An Interview with Andrew Siegrist

February 19, 2021
An Interview with Andrew Siegrist

Tell us a little about your manuscript.

The manuscript is a collection of stories, most of which I wrote while getting my MFA at the University of New Orleans. A couple were written for writing conferences in the years since, and the latest ones I wrote in a 1975 Airstream trailer I converted into a writing studio behind my house. 

What/who are you reading right now? What inspires you?

In trying to think of what writers inspire me, there are really too many to mention. I came up with a list and when looking at it, four writers stood out to me: CD Wright, Paul Yoon, James Salter, and Gabriel Garcia Marquez. CD Wright is a poet that I read every day. I'll flip open any of her books and read a poem at random before I begin to write. I saw her give a reading in Chattanooga years ago and afterwards bought every book of hers I could find and didn't read any other writer until I read all of it. Marquez was the first writer that made me want to try and write. Same as CD Wright, as soon as I encountered him, I didn't read anyone else until I finished all his books. I did the same thing with James Salter and have been revisiting his work during the pandemic. Also during the pandemic, I read Paul Yoon for the first time. I'd had his book The Mountain on my shelf for years but never got around to it. Being in quarantine gave me time to read it, and once I finished it, I quickly bought his other three books. During this past year I've leaned heavily on these writers for inspiration. 

The C. Michael Curtis Short Story Book Prize features emerging Southern writers. Can you talk a little about how the South and place in general inform your writing?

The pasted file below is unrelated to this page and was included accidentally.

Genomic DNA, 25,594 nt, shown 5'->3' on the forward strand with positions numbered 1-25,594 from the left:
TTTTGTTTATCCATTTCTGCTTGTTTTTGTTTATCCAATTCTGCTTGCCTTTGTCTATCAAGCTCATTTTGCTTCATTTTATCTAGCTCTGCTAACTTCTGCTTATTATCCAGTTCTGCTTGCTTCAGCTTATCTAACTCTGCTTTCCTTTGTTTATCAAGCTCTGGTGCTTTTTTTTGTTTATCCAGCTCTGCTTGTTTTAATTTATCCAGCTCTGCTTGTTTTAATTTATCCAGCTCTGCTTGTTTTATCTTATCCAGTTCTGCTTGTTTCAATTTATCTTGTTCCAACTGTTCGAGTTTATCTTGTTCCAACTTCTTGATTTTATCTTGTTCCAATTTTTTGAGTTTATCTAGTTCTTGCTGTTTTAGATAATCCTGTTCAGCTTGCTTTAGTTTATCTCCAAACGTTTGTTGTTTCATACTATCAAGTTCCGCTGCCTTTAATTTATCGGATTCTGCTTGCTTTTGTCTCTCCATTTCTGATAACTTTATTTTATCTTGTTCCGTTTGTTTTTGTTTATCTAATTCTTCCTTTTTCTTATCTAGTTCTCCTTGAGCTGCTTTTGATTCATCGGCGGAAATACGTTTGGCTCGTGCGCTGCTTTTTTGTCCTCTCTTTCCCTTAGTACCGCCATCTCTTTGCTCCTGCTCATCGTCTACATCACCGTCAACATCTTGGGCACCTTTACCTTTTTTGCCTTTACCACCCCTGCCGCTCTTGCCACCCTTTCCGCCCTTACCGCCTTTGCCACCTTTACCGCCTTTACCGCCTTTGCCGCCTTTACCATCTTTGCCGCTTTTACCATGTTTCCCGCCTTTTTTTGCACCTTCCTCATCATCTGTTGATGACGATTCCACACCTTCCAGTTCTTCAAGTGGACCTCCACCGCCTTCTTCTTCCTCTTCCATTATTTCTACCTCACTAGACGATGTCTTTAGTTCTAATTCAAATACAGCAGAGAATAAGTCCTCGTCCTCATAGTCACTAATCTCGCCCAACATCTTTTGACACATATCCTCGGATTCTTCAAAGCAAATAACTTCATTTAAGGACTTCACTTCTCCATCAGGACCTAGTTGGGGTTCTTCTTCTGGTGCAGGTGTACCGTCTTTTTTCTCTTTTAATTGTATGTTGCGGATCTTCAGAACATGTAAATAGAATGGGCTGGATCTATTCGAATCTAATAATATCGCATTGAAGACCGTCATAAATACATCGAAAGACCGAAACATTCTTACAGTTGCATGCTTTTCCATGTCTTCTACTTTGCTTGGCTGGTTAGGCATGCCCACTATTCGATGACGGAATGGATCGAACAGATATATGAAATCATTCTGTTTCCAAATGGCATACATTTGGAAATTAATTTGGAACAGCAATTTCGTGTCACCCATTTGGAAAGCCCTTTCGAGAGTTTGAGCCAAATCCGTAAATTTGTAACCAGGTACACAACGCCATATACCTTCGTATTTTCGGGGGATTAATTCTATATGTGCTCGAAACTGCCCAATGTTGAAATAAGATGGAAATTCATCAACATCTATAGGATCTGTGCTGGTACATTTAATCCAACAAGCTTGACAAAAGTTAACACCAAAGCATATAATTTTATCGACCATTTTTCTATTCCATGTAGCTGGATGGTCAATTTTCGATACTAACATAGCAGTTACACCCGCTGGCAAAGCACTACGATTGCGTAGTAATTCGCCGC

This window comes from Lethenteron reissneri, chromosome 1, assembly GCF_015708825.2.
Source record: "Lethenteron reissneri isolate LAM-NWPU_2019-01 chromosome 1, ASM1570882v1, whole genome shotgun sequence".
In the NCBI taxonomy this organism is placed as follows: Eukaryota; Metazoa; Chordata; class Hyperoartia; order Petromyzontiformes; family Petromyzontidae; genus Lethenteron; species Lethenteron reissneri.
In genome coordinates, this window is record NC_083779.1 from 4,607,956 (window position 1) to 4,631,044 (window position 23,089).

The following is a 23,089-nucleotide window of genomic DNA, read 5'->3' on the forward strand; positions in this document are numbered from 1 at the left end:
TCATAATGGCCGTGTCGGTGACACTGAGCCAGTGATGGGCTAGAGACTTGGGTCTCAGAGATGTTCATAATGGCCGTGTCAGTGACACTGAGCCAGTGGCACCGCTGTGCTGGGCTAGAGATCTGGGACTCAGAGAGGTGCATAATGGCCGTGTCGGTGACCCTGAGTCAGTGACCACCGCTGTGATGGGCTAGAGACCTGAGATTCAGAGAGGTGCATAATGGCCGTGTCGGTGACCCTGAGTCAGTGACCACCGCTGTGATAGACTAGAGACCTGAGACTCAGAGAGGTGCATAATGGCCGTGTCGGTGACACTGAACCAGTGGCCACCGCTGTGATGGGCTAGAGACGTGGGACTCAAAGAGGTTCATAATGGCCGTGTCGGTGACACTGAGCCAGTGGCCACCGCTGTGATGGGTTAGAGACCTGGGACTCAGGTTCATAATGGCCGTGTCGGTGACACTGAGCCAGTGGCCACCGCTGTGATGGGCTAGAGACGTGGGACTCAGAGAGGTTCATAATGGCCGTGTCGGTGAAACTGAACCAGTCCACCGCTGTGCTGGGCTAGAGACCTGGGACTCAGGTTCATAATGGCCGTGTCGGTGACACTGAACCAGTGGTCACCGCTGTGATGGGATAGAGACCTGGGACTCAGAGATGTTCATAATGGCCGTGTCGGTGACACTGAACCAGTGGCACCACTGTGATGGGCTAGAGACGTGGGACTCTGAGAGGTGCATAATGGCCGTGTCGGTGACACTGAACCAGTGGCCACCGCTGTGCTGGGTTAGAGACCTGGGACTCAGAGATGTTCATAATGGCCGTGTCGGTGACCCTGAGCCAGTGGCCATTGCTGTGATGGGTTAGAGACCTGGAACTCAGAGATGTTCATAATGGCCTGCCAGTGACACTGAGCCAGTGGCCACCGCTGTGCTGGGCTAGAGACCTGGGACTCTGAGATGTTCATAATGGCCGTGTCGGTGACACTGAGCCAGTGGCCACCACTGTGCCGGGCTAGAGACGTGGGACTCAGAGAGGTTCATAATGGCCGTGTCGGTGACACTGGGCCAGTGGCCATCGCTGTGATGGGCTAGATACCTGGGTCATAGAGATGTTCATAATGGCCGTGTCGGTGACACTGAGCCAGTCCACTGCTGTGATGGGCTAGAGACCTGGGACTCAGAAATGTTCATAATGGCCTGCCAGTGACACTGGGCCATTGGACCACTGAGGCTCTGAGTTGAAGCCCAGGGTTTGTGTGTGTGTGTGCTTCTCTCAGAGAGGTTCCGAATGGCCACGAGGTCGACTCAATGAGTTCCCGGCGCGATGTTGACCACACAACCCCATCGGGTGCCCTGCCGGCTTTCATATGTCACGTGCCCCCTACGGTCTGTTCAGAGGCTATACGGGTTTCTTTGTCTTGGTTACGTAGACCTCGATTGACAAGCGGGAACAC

I've lived in the South my whole life, mostly in Middle Tennessee and the Appalachians of southeast Tennessee. But I also spent a year in Birmingham, four years in Charleston, South Carolina, and three and a half in New Orleans. It's the region that I know. My stories are mostly set in a sort of fictionalized amalgamation of two places: a small rural community in a bend of the Cumberland River outside of Nashville where I currently live and the Appalachians in southeast Tennessee. Also, a lot of the literature I first fell in love with comes out of this place: Ron Rash, Breece D'J Pancake, Eudora Welty, William Gay, Dale Ray Phillips, Flannery O'Connor, Lewis Nordan, Truman Capote, Dorothy Allison, and Faulkner, of course. 

What would you say is your interesting writing quirk?

I have a writing exercise I've been doing for years. I do it before every writing session, Basically, I use an online "random word generator" and write out 60 random nouns on a piece of paper. I then circle 20 or so nouns that stick out to me for whatever reason. I give myself 15-20 minutes to write a scene that incorporates all of those nouns. For me, it's a way to avoid writer's block. Occasionally, you'll come up with a scene that is interesting. Oftentimes, you'll at least get a line, image, or a bit of dialogue that is interesting. However, I did read an essay by Ray Bradbury where he describes a method of writing very similar to this that he was using decades before I was born, so, not so sure this is a quirk unique to me. 

What do you do when you aren't writing?

My partner and I just had a baby recently, so when I'm not writing I'm with them. We live out in the country, so we take the baby on long walks through the woods with our dog, Zip. We spend a lot of time by the river. We cook. We try and get out in the garden whenever the weather is nice. I also make a living as a carpenter. So the majority of my time is spent remodeling homes.

Error Message